Program Area Background
Climate variability and change and subsequent environmental responses are of paramount importance to our global society and the natural and managed resources upon which we rely. Climate is a key driver in regards to our resources so it is imperative that we advance an understanding of climate and climate variability and change at various scales, from micrometeorological to satellite.
Spatial science, which includes remote sensing and other spatial technologies such as Geographic Information Systems (GIS), allows complex environmental and societal issues to be studied to better understand the patterns and processes across spatial scales that underlie them. Remote sensing and GIS cross cut many scientific disciplines and allow us to investigate climate-land interactions and the climate-water-environmental sustainability nexus and related human interactions.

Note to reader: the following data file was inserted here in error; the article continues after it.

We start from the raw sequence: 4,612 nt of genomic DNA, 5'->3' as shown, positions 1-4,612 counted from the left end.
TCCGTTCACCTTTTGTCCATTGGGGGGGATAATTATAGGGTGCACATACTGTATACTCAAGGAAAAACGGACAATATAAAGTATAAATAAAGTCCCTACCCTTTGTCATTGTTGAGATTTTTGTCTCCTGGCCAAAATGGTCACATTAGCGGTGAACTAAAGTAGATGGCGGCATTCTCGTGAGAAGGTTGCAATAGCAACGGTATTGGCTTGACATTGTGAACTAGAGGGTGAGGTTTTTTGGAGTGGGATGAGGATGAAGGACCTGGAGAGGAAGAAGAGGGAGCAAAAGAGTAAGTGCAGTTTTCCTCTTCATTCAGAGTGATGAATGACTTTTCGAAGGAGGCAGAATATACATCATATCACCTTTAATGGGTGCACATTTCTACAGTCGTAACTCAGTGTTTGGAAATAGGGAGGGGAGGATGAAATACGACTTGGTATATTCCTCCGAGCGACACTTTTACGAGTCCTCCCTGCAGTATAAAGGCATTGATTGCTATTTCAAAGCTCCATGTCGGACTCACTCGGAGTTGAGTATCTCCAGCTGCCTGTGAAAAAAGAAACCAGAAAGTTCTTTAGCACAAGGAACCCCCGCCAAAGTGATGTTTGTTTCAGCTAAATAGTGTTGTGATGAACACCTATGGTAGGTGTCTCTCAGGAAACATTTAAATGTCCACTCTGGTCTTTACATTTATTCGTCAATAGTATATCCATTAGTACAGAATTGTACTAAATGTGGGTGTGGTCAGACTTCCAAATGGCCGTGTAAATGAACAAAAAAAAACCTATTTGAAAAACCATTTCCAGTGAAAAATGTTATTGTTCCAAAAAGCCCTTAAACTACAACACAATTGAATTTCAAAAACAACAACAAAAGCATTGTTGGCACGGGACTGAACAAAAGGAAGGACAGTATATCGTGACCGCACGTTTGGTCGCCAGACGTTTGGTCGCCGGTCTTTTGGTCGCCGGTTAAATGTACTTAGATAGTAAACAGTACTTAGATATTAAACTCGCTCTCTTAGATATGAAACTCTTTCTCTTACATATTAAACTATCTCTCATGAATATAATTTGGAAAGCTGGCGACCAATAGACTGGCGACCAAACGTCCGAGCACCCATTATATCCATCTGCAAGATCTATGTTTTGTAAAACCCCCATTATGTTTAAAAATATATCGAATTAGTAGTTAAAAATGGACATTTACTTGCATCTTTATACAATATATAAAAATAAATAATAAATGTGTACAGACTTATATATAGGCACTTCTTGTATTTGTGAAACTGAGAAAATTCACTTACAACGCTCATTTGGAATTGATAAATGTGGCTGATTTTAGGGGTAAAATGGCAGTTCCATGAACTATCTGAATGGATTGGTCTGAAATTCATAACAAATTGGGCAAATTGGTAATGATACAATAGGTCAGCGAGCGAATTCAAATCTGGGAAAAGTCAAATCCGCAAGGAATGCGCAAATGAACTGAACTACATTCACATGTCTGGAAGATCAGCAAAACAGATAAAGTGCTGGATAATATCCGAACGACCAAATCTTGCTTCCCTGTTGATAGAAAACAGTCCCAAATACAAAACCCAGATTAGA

Expertise in this area of SNR focuses on climate risk and adaptation, drought risk management, climate monitoring, multi-scale remote sensing (proximal, airborne, and satellite) and GIS, climate and crop production, ecological process, land use/land cover characterization and exchanges of carbon, water and energy.
Research, teaching, and extension activities in this program area are further strengthened by the four nationally and internationally recognized organizations in SNR working in the areas of climate and spatial science, which include the Center for Advanced Land Management Information Technologies (CALMIT), the National Drought Mitigation Center (NDMC), the High Plains Regional Climate Center (HPRCC), and the Nebraska State Climate Office (NSCO), as well aslong-term continuous operation of three AmeriFlux core sites studying mass and energy fluxes.
The expertise and skills of this program area crosses disciplinary boundaries and provides meaningful opportunities to choose a career in a variety of disciplines. Furthermore, the centers and units in the mission area offer the ability for collaborations among students, scientists and stakeholders from research to operations in the vital food-energy-water-climate nexus.
The School of Natural Resources houses centers that operate within a tiered system of climate services in which data, products, and stakeholder engagement impact people and decision-making at the local, regional, national, and international scale.